Pulp Fiction and Lawrence Bender

Pulp fiction, the crème de la crème of pulp classics. When this movie broke records in 1994, being the first independent film to bank over $200 million, it set the stage for Quentin Tarantino and Lawrence Bender’s movie making love affair. Racy, sexy and drugged out, Pulp Fiction was an action-packed drama no one was expecting. It was nominated for over 20 awards, landing an Academy Award and a Golden Globe for best screenplay in 1995. Producer Lawrence Bender had struck gold and wasn’t planning on stopping there, he produced all but three of Tarantino’s films.

Born in The Bronx in 1957 to a Jewish family and growing up in New Jersey, Lawrence Bender followed in his grandfather’s footsteps majoring in Civil Engineering from the University of Maine in 1979. Bender got his first taste of the film industry in 1980 working as a technician on the set of the horror TV series Tales From The Dark Side. He moved into producing in 1989 working with Sam Raimi and Bruce Campbell on the film Intruder. However, Lawrence Bender wasn’t mapped until after releasing Reservoir Dogs in 1992. He’s continued to do nothing but produce blockbusters since. Pulp Fiction, Inglorious Basterds and Good Will Hunting have racked him in over 30 Academy Award nominees, winning a total of eight. He won the Academy Award for Best Documentary Feature for the film An Inconvenient Truth, which unearths the important idiosyncratic awareness of climate change.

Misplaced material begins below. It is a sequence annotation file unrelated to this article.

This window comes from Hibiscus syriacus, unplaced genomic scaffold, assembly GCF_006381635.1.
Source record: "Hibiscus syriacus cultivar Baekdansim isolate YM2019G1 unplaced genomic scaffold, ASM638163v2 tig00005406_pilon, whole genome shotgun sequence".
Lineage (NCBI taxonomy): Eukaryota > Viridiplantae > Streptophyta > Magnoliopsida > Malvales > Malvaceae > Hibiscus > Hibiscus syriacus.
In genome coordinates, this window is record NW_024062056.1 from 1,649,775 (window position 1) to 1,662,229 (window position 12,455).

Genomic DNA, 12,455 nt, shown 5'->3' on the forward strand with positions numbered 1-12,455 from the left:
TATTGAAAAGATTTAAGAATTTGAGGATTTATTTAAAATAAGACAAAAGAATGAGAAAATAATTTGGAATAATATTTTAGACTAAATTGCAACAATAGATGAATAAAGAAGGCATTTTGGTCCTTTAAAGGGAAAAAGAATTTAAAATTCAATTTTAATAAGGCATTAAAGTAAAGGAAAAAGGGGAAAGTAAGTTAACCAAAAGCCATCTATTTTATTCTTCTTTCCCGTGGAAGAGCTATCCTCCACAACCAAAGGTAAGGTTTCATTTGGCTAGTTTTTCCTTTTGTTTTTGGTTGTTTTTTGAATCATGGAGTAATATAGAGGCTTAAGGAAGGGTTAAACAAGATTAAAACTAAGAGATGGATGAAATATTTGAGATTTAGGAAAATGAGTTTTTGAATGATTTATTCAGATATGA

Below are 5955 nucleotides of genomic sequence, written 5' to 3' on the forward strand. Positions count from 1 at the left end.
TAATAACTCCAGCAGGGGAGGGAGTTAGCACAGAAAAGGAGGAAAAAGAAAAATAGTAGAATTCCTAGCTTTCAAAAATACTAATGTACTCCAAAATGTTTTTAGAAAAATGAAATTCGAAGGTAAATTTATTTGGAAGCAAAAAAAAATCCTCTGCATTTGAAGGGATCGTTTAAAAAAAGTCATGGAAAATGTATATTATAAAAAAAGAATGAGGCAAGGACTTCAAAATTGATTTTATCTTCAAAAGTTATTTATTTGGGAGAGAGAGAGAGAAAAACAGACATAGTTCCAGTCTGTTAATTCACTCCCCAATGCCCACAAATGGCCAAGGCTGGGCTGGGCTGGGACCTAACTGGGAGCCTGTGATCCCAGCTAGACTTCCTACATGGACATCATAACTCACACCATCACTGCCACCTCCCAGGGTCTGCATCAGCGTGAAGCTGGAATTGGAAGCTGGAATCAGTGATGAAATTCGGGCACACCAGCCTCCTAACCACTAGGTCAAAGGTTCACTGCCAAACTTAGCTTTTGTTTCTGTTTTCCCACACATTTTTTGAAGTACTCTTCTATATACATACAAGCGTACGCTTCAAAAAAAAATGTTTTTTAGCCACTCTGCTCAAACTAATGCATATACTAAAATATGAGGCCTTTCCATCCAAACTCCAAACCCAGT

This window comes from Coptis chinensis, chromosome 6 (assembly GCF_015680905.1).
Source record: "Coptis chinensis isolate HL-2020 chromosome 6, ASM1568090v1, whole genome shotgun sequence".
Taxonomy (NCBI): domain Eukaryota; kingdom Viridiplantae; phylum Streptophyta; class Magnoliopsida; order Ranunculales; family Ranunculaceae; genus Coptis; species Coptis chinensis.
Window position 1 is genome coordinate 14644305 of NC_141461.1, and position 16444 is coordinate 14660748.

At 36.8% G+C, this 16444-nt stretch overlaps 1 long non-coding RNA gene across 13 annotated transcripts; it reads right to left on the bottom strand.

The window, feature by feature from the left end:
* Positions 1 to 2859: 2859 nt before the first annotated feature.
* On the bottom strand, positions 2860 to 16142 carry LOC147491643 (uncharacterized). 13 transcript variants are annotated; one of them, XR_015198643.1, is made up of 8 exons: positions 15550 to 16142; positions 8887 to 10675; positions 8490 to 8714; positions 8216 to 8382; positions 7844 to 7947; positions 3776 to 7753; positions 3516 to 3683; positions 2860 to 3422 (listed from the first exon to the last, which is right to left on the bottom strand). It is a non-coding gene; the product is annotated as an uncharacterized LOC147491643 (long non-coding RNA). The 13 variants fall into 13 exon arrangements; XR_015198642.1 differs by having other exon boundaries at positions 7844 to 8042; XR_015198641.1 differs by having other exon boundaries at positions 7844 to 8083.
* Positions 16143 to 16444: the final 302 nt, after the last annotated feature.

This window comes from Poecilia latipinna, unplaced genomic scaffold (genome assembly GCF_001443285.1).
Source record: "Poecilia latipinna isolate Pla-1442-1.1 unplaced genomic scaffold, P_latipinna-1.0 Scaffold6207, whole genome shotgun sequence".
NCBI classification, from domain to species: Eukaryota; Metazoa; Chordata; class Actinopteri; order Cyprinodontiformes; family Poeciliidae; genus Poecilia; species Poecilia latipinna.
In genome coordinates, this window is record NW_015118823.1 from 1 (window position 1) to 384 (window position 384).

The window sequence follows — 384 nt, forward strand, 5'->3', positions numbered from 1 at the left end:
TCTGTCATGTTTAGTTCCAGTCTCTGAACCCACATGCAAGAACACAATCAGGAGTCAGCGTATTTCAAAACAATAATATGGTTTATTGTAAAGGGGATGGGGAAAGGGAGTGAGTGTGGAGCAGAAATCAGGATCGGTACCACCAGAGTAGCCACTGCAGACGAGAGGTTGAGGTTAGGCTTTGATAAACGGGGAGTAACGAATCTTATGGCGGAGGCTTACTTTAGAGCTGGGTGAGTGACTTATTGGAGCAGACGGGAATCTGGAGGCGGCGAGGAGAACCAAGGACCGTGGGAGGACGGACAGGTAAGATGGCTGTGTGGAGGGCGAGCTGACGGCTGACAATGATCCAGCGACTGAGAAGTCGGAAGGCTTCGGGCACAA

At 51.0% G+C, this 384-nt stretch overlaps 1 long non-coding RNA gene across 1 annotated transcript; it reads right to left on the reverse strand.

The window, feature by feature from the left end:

Bender is an undoubted advocate and activist for social and political issues. His last documentary, Countdown To Zero, shines a light on the demanding risks of the proliferation of terrorism and misuse of nuclear weapons, featuring Presidents Gorbachev and Carter as well as former British Prime Minister, Tony Blair.

He has received the Torch of Liberty award from ACLU and was named a Wildlife Hero by the National Wildlife Federation. He also is on the UCLA Institute of Environment and Sustainability Advisory Board and fundraisers regularly for social and political causes in Los Angeles.

http://jewishjournal.com/culture/arts/71907/